These extracts are taken from the Italian Lecture, delivered by Professor Nicholas Mann FBA, on 9 November 1999 at the British Academy.
The whole article can be downloaded as a PDF file.
Published in Review, July-December 1999.
The Raleigh Lecture on History was delivered by Professor Blair Worden FBA, Professor of Early Modern History at the University of Sussex, on 27 October 1999 at the British Academy. One hundred years ago (almost to the day when the lecture was given), the statue of Oliver Cromwell that stands outside the Palace of Westminster was
unveiled. To the commemorators his modern standing had one principal cause: the publication in 1845 of Thomas Carlyle’s book ‘Oliver Cromwell’s Letters and Speeches’. In this extract, Professor Worden considers the relationship between the two men. (Professor Worden has been awarded a three-year British Academy Research Professorship to write a new biography of Oliver Cromwell.)
Jonathan Del Mar began his work of compiling new Urtext Editions of the nine Beethoven Symphonies in 1995. Until now the edition most commonly used by orchestras has been the Breitkopf & Härtel, made as long ago as 1862–4, and the past four years’ research will result in the first complete scholarly edition of the Symphonies since that date. The method of research normally uses as a base the standard Breitkopf score, comparing this in every detail with all surviving sources, primarily from facsimiles and paper copies of microfilms; specific queries are then checked against the original manuscripts, held in repositories all over Europe. This project has been supported throughout the period by small research grants from the British Academy, and the final symphony, No.7, will appear in June 2000.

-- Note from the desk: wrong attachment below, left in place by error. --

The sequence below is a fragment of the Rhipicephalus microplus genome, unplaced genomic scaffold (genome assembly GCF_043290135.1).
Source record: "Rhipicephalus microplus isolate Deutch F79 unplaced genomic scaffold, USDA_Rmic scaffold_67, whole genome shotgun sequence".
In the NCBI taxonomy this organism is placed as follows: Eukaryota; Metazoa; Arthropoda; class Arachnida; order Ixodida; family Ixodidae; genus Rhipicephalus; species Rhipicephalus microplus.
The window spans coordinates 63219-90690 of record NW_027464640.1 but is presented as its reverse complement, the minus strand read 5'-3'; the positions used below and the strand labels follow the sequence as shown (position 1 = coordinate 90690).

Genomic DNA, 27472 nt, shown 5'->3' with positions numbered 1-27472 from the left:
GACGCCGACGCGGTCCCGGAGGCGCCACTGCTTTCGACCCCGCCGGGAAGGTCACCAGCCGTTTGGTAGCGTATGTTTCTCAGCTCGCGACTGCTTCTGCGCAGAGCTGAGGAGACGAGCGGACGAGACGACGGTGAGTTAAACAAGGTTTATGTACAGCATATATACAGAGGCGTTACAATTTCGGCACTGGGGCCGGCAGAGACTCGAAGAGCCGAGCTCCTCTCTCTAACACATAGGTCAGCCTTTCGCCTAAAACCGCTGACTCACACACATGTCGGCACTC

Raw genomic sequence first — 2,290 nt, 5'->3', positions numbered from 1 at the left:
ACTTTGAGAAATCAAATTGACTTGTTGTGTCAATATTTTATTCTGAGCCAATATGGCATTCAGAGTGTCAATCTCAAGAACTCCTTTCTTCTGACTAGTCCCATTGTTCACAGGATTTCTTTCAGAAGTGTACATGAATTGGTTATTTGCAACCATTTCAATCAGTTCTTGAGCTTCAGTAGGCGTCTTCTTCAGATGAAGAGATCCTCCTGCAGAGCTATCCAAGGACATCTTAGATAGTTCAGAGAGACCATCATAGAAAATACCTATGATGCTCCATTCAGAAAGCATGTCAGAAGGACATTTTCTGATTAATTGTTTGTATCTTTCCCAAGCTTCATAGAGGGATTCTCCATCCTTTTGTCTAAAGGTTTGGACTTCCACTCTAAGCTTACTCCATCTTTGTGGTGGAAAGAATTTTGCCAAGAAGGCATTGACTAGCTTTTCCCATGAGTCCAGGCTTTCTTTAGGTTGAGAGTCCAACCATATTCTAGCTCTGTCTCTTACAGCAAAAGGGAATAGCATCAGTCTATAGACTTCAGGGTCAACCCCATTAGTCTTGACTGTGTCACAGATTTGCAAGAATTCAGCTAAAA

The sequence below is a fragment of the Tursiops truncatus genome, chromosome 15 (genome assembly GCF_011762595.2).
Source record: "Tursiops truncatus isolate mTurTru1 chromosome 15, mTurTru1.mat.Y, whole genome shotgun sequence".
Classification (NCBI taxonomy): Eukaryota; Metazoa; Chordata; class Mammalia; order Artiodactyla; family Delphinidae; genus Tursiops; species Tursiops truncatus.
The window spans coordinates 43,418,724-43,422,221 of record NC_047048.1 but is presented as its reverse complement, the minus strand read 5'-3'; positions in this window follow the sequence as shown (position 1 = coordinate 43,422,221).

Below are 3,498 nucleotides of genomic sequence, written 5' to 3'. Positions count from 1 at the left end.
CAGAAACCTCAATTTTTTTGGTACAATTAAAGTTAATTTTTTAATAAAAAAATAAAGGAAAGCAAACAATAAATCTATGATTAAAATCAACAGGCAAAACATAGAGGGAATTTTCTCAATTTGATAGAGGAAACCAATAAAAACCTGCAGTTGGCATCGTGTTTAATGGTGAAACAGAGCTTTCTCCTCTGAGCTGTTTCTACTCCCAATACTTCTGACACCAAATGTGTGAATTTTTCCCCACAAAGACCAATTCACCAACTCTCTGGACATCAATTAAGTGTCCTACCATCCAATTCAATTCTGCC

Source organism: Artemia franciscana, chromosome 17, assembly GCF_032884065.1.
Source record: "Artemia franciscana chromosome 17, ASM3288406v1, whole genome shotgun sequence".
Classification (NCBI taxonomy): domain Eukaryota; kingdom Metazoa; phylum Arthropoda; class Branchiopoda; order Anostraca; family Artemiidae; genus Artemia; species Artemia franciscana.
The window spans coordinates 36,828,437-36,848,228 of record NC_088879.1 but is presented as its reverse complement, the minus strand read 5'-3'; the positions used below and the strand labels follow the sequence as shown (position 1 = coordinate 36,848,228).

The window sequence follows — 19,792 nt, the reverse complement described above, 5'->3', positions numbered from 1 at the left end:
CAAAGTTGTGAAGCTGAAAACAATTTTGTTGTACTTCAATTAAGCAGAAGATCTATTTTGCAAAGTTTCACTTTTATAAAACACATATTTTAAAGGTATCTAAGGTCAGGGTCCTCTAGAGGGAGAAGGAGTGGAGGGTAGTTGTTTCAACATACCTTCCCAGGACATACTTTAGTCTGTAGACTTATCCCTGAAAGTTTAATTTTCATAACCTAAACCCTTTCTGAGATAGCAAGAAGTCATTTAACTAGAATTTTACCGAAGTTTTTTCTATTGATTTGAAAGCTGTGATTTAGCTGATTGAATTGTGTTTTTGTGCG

Here Jonathan Del Mar reports on the preparation of Symphony No.5, which was published in November 1999.
The English Place-Name Society has been in existence since 1923, and has been supported morally and financially by the British Academy for most of these 77 years. The main purpose of the Society is to conduct and to publish a national place-name survey. Professor Richard Coates, President of the English Place-Name Society, outlines the original aims of the project, and traces the paths of new developments springing from the central project.